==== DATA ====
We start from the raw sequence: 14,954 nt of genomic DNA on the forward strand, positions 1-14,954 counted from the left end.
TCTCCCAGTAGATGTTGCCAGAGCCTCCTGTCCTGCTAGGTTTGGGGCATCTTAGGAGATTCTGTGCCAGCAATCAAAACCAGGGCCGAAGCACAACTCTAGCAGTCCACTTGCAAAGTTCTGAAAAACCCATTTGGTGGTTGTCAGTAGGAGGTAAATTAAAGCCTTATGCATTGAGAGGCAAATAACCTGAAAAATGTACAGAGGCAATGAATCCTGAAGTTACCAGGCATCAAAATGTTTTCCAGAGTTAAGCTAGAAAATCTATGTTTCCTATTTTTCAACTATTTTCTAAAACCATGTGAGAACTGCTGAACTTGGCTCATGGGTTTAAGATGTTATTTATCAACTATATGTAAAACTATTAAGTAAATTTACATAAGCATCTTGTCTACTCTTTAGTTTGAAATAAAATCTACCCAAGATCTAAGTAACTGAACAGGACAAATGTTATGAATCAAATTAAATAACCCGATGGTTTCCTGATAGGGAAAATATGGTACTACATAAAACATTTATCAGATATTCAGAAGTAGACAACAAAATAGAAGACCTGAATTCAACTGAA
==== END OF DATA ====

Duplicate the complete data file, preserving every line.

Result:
We start from the raw sequence: 14,954 nt of genomic DNA on the forward strand, positions 1-14,954 counted from the left end.
TCTCCCAGTAGATGTTGCCAGAGCCTCCTGTCCTGCTAGGTTTGGGGCATCTTAGGAGATTCTGTGCCAGCAATCAAAACCAGGGCCGAAGCACAACTCTAGCAGTCCACTTGCAAAGTTCTGAAAAACCCATTTGGTGGTTGTCAGTAGGAGGTAAATTAAAGCCTTATGCATTGAGAGGCAAATAACCTGAAAAATGTACAGAGGCAATGAATCCTGAAGTTACCAGGCATCAAAATGTTTTCCAGAGTTAAGCTAGAAAATCTATGTTTCCTATTTTTCAACTATTTTCTAAAACCATGTGAGAACTGCTGAACTTGGCTCATGGGTTTAAGATGTTATTTATCAACTATATGTAAAACTATTAAGTAAATTTACATAAGCATCTTGTCTACTCTTTAGTTTGAAATAAAATCTACCCAAGATCTAAGTAACTGAACAGGACAAATGTTATGAATCAAATTAAATAACCCGATGGTTTCCTGATAGGGAAAATATGGTACTACATAAAACATTTATCAGATATTCAGAAGTAGACAACAAAATAGAAGACCTGAATTCAACTGAA